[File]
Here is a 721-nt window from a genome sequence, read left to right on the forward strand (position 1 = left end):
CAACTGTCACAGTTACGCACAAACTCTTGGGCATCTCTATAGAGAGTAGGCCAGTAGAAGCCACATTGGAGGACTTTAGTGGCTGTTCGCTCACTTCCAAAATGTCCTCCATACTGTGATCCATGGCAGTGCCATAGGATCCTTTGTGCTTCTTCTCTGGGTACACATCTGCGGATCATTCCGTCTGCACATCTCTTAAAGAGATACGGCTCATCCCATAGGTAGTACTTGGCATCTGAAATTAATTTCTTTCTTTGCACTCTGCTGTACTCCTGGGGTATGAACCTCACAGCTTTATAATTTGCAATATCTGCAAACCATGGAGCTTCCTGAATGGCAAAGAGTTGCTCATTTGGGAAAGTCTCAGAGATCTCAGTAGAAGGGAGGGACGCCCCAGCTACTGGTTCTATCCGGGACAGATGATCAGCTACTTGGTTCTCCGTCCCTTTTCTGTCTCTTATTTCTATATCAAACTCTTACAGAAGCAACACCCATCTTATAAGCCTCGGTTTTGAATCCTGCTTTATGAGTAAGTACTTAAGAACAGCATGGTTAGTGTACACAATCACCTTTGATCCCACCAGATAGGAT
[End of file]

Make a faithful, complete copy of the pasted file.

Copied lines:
Here is a 721-nt window from a genome sequence, read left to right on the forward strand (position 1 = left end):
CAACTGTCACAGTTACGCACAAACTCTTGGGCATCTCTATAGAGAGTAGGCCAGTAGAAGCCACATTGGAGGACTTTAGTGGCTGTTCGCTCACTTCCAAAATGTCCTCCATACTGTGATCCATGGCAGTGCCATAGGATCCTTTGTGCTTCTTCTCTGGGTACACATCTGCGGATCATTCCGTCTGCACATCTCTTAAAGAGATACGGCTCATCCCATAGGTAGTACTTGGCATCTGAAATTAATTTCTTTCTTTGCACTCTGCTGTACTCCTGGGGTATGAACCTCACAGCTTTATAATTTGCAATATCTGCAAACCATGGAGCTTCCTGAATGGCAAAGAGTTGCTCATTTGGGAAAGTCTCAGAGATCTCAGTAGAAGGGAGGGACGCCCCAGCTACTGGTTCTATCCGGGACAGATGATCAGCTACTTGGTTCTCCGTCCCTTTTCTGTCTCTTATTTCTATATCAAACTCTTACAGAAGCAACACCCATCTTATAAGCCTCGGTTTTGAATCCTGCTTTATGAGTAAGTACTTAAGAACAGCATGGTTAGTGTACACAATCACCTTTGATCCCACCAGATAGGAT